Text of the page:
Aleksandr Guchkov

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The following article is from The Great Soviet Encyclopedia (1979). It might be outdated or ideologically biased.

Guchkov, Aleksandr Ivanovich


Born Oct. 14 (26), 1862, in Moscow Province; died 1936, in Paris. Major Russian capitalist. Founder and leader of the Octobrist party. Born into a family of Moscow merchants.

On Nov. 10, 1905, with other leaders of the minority of the zemstvo and city congresses (Count P. A. Geiden and D. N. Shipov), Guchkov published a proclamation about the organization of the Union of October 17 (the Octobrists). Guchkov hailed the suppression of the armed uprisings of December 1905 and approved the introduction of military field courts. In December 1906 he founded the newspaper Golos Moskvy. He was elected a representative from trade and industry to the State Council in May 1907. In November of that year he was elected to the Third State Duma; he was its president from March 1910 to March 1911. During World War I, from 1915 to 1917, he was chairman of the Central War Industries Committee and a member of the Special Council for Defense. He also took part in the Progressive Bloc. After the February Revolution of 1917, Guchkov was minister of war and navy in the first composition of the Provisional Government (Mar. 2 [15], 1917). In August 1917 he was one of the organizers of Kornilovism. After the victory of the October Revolution of 1917, he struggled against Soviet power. Guchkov emigrated to Berlin in 1918.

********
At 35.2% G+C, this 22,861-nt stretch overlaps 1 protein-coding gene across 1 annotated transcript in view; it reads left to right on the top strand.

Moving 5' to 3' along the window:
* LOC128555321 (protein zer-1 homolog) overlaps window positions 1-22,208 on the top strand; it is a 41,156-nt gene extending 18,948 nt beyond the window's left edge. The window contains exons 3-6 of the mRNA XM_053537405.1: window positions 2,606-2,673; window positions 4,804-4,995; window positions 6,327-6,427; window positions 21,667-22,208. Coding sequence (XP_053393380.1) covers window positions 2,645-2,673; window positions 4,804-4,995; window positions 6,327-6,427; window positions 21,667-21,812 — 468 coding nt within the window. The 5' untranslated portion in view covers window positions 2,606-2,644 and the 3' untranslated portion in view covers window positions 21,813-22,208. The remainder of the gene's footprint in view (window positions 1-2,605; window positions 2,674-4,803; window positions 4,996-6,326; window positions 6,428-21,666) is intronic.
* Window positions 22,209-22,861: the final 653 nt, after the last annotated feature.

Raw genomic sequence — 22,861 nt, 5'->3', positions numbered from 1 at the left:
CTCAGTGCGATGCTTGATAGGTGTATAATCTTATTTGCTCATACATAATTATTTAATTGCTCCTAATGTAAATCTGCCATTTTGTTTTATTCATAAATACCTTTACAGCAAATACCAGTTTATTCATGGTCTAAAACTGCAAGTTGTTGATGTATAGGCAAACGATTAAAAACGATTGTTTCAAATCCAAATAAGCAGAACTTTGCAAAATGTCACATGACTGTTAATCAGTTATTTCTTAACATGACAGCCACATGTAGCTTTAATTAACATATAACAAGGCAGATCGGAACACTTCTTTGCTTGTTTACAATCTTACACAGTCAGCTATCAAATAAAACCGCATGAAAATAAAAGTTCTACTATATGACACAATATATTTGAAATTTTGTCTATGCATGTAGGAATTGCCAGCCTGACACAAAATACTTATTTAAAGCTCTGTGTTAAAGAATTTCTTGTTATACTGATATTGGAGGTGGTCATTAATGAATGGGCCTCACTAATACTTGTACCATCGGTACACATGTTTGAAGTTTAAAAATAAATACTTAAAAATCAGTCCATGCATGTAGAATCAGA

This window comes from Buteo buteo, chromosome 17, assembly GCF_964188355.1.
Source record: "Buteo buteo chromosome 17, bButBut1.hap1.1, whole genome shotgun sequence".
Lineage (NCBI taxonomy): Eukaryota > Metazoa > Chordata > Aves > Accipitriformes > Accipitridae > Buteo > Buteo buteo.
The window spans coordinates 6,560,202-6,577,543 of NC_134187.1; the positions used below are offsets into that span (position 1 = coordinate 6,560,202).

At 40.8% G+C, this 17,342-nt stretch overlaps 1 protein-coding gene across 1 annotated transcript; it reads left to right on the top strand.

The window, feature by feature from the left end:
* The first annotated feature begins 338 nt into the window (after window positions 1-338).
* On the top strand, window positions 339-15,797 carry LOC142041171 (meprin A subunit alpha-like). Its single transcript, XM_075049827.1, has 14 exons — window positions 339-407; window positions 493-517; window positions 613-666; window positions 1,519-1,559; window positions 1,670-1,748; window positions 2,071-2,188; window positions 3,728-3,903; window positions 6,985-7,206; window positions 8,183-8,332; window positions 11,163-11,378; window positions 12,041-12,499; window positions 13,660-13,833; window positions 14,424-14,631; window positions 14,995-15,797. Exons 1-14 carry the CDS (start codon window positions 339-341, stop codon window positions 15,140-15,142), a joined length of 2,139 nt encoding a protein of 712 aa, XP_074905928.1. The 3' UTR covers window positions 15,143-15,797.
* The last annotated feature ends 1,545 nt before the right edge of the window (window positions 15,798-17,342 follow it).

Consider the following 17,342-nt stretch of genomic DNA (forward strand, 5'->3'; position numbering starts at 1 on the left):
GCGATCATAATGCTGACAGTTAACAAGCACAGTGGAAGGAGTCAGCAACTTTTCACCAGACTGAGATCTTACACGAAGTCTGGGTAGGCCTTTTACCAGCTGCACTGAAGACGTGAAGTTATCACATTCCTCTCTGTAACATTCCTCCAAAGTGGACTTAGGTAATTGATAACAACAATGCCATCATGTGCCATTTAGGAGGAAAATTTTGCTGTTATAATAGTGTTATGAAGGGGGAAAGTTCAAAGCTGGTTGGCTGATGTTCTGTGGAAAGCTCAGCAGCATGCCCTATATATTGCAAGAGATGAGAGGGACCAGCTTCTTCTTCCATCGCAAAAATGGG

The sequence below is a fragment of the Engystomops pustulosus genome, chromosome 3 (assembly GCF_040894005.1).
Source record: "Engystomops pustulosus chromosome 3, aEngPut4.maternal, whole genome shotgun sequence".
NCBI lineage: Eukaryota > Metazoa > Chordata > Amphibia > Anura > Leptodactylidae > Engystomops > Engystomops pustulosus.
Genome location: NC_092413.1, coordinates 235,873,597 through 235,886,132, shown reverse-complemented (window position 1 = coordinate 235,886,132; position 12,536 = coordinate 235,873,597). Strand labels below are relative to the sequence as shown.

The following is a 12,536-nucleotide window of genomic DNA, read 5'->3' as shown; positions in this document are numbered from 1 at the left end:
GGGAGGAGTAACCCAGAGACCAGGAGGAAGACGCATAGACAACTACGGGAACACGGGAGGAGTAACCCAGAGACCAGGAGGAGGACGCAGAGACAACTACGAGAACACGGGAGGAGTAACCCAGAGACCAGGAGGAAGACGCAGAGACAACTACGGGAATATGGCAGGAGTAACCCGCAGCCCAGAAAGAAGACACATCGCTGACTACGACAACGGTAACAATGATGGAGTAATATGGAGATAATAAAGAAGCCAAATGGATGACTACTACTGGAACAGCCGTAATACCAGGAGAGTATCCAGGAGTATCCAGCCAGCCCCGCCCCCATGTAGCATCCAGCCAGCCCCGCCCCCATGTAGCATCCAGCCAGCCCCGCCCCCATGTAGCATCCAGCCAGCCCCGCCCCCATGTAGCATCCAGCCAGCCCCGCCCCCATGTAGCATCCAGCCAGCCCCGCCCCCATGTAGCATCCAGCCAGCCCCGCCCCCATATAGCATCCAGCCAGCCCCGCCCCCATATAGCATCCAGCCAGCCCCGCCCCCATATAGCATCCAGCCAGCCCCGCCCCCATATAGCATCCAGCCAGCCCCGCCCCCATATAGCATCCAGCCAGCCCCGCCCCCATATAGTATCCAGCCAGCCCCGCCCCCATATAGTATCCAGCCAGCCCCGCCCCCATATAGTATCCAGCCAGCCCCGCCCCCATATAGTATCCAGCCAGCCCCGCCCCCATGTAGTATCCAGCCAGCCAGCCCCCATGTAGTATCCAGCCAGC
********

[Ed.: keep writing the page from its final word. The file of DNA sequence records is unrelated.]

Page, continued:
Lenin, V. I. Poln. sobr. soch., 5th ed. (See Reference Volume, part 2, p. 431.)
Padenie tsarskogo rezhima, vol. 6. Moscow-Leningrad, 1926.
The Great Soviet Encyclopedia, 3rd Edition (1970-1979). © 2010 The Gale Group, Inc. All rights reserved.
References in periodicals archive ?
In his narrative, McMeekin begins with the intriguer Rasputin, who, it turns out, was wise enough to warn the hapless Nicholas II not to enter the Great War, and continues with Mikhail Rodzianko and Alexander Guchkov, who conspired with the military to drive the emperor to abdicate.